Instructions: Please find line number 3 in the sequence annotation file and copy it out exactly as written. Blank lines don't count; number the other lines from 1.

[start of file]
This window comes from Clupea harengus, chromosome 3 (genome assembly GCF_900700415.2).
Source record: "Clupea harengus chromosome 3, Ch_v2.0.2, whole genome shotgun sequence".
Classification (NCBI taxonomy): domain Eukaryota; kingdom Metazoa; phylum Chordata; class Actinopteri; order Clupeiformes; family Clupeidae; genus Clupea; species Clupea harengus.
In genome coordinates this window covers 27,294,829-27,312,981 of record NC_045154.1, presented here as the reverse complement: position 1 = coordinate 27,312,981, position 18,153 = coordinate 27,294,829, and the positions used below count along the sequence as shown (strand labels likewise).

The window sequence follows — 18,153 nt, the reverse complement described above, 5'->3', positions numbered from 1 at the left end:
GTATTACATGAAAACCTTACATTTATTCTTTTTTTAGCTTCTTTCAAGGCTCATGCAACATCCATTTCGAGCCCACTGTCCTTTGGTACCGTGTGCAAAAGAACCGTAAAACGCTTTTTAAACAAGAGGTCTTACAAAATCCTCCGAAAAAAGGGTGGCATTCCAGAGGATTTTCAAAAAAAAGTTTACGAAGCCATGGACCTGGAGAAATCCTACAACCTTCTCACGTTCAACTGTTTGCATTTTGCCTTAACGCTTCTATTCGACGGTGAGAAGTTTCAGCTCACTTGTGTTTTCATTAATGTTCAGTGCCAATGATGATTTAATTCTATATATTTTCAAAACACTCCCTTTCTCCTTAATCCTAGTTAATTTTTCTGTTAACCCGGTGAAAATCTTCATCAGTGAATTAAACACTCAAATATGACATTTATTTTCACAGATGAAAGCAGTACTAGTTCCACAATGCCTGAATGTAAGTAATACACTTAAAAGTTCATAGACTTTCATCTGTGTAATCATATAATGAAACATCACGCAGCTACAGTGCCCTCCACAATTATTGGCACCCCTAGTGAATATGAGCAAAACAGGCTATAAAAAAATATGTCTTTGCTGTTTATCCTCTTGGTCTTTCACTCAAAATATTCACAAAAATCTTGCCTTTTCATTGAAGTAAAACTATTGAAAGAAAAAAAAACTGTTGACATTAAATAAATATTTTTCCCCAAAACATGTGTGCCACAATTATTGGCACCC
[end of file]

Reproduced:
Classification (NCBI taxonomy): domain Eukaryota; kingdom Metazoa; phylum Chordata; class Actinopteri; order Clupeiformes; family Clupeidae; genus Clupea; species Clupea harengus.